We are a society of instant gratification. To that end, we are also a society of instant empathy.
When trouble arrives, we rally. We draw inspiration from one another and unite in common cause. Be it terrorist attacks or natural disasters, the very nature of humanity pours out of us as we attempt to help out those in need.
Then ... many of us often move on.
Though the non-stop coverage on the television has yielded to other items, and many of the celebrities have returned to their homes, it is imperative we remember that, for many people in the Gulf states, returning home is not an option.
They have lost homes. They have lost lives. Many of them have lost hope.
This nation rallied and sympathized for these individuals. We collectively wept as their images flashed across the television, and we dug into our hearts and our pockets to try and ease their pain.
As we typically do, from community to community, when adversity strikes.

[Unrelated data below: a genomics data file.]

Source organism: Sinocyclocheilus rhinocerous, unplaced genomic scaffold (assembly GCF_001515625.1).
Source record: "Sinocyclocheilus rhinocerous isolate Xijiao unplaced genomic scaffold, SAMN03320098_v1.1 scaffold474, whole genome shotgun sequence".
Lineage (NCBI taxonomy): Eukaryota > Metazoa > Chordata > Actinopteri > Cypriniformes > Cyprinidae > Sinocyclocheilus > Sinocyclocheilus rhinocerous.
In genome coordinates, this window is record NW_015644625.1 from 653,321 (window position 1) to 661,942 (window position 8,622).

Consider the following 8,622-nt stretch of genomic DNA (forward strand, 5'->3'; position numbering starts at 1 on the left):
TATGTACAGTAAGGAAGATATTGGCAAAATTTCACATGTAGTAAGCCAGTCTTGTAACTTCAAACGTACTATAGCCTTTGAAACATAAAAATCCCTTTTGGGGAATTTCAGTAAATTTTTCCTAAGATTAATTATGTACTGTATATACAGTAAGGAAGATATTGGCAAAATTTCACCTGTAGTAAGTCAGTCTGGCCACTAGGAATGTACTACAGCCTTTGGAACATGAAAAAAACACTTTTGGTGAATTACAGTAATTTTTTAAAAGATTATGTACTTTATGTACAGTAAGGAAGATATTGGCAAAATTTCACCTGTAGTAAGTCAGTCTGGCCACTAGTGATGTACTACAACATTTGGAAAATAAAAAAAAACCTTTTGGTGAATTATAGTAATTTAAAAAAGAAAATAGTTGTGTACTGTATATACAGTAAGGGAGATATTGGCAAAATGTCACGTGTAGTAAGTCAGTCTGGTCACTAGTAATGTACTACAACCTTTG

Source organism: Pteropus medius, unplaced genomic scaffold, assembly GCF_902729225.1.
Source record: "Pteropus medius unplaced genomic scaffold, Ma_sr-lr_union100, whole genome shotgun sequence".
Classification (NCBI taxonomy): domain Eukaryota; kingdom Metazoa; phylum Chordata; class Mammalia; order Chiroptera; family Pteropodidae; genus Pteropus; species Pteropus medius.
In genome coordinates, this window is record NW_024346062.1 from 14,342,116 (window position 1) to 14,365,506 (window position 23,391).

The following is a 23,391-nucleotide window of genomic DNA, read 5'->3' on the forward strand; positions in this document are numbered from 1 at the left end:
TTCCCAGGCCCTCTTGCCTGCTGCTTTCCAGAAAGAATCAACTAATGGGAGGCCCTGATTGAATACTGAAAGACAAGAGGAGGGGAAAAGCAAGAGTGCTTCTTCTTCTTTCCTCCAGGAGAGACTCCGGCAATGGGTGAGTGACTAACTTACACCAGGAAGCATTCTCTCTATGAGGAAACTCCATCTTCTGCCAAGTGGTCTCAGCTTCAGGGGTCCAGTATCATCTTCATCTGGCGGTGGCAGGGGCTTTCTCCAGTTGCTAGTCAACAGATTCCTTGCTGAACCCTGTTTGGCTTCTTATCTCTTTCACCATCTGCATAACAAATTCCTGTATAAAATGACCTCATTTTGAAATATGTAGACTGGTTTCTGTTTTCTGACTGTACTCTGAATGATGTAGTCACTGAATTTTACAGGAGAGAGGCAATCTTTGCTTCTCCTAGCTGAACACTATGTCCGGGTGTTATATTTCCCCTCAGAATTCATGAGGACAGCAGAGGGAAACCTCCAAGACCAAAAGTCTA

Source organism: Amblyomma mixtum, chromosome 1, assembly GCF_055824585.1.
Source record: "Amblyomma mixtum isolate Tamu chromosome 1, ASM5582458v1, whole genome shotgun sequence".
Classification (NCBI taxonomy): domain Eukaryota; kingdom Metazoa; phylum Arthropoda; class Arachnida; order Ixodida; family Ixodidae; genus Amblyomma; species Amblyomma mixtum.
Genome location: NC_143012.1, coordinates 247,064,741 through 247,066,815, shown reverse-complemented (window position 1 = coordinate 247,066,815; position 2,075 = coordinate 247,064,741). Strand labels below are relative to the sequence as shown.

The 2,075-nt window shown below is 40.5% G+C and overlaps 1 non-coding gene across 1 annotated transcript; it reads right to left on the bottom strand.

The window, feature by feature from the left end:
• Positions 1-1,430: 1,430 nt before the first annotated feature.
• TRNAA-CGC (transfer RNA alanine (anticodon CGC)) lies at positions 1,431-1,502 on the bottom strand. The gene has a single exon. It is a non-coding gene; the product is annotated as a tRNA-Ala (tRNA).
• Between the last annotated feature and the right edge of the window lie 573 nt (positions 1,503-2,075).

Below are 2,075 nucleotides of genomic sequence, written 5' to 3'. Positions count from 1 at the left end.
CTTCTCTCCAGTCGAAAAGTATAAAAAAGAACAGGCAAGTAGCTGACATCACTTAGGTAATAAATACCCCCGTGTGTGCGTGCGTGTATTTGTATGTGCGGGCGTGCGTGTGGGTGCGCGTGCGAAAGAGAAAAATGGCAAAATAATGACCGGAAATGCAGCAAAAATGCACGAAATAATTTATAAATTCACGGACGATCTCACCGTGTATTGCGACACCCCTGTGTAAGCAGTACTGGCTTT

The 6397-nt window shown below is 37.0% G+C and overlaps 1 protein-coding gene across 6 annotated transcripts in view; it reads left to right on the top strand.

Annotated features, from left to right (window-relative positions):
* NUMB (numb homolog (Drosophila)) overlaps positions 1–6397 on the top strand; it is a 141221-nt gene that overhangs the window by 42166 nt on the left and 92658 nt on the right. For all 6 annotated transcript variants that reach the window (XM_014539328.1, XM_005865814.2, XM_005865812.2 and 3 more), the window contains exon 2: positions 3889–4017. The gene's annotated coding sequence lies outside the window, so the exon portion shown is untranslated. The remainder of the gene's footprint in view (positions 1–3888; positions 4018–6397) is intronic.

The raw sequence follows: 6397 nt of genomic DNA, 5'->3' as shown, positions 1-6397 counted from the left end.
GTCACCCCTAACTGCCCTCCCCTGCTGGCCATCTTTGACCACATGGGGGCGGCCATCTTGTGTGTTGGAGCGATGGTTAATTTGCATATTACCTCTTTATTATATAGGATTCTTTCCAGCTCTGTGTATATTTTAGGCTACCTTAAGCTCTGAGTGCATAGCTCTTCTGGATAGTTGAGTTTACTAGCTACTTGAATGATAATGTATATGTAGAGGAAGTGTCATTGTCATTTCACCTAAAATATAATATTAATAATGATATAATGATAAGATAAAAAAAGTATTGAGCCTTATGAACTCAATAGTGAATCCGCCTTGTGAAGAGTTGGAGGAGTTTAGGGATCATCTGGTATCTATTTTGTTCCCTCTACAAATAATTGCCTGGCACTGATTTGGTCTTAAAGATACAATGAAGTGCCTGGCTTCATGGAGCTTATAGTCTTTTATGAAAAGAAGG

However, when the tragedy is not personally staring us in the face on a daily basis, we tend to move on, and to assume that the problem is fixed.
It’s not that we don’t care anymore, it’s that we just don’t see it as often. Out of sight, out of mind — a tradition as old as tragedy itself. Well, let’s see if we can’t keep it in mind for at least another week.
You’ll read in this week’s Point the second part of a story on Jason Bergman, of the Fenwick Island Police Department, and his experiences along the Gulf immediately following Hurricane Katrina. You’ll also read about a great fund-raising event this Sunday at Mickey’s Family Crabhouse, where 100 percent of the proceeds go to the American Red Cross.
People still need our help. Let’s see what we can do.